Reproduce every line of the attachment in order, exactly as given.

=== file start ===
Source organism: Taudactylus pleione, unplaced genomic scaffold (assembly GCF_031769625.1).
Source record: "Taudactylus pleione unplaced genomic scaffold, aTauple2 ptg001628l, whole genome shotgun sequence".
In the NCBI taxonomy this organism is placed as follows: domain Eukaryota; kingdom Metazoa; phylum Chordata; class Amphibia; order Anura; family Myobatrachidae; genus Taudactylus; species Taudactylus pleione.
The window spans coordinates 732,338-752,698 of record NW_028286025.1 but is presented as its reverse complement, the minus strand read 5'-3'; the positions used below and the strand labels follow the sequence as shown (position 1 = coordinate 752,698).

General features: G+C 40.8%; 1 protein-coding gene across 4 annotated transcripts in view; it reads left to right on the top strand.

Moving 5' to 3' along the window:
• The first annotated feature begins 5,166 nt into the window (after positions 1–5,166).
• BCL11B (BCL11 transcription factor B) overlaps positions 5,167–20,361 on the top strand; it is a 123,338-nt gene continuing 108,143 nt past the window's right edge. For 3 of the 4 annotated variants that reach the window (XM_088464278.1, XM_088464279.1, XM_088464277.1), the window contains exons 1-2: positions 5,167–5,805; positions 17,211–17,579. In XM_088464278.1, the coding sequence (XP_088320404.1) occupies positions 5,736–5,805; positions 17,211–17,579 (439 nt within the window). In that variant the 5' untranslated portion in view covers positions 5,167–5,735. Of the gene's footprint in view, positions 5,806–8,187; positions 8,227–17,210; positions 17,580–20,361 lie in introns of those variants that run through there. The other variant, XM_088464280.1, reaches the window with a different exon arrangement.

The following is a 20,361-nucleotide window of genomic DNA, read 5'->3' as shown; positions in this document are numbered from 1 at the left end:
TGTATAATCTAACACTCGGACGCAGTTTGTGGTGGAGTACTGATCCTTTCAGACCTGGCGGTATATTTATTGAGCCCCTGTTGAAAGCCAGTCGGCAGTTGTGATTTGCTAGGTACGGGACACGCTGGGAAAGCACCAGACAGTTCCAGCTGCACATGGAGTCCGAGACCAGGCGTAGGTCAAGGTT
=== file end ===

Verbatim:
Source organism: Taudactylus pleione, unplaced genomic scaffold (assembly GCF_031769625.1).
Source record: "Taudactylus pleione unplaced genomic scaffold, aTauple2 ptg001628l, whole genome shotgun sequence".
In the NCBI taxonomy this organism is placed as follows: domain Eukaryota; kingdom Metazoa; phylum Chordata; class Amphibia; order Anura; family Myobatrachidae; genus Taudactylus; species Taudactylus pleione.
The window spans coordinates 732,338-752,698 of record NW_028286025.1 but is presented as its reverse complement, the minus strand read 5'-3'; the positions used below and the strand labels follow the sequence as shown (position 1 = coordinate 752,698).

General features: G+C 40.8%; 1 protein-coding gene across 4 annotated transcripts in view; it reads left to right on the top strand.

Moving 5' to 3' along the window:
• The first annotated feature begins 5,166 nt into the window (after positions 1–5,166).
• BCL11B (BCL11 transcription factor B) overlaps positions 5,167–20,361 on the top strand; it is a 123,338-nt gene continuing 108,143 nt past the window's right edge. For 3 of the 4 annotated variants that reach the window (XM_088464278.1, XM_088464279.1, XM_088464277.1), the window contains exons 1-2: positions 5,167–5,805; positions 17,211–17,579. In XM_088464278.1, the coding sequence (XP_088320404.1) occupies positions 5,736–5,805; positions 17,211–17,579 (439 nt within the window). In that variant the 5' untranslated portion in view covers positions 5,167–5,735. Of the gene's footprint in view, positions 5,806–8,187; positions 8,227–17,210; positions 17,580–20,361 lie in introns of those variants that run through there. The other variant, XM_088464280.1, reaches the window with a different exon arrangement.

The following is a 20,361-nucleotide window of genomic DNA, read 5'->3' as shown; positions in this document are numbered from 1 at the left end:
TGTATAATCTAACACTCGGACGCAGTTTGTGGTGGAGTACTGATCCTTTCAGACCTGGCGGTATATTTATTGAGCCCCTGTTGAAAGCCAGTCGGCAGTTGTGATTTGCTAGGTACGGGACACGCTGGGAAAGCACCAGACAGTTCCAGCTGCACATGGAGTCCGAGACCAGGCGTAGGTCAAGGTT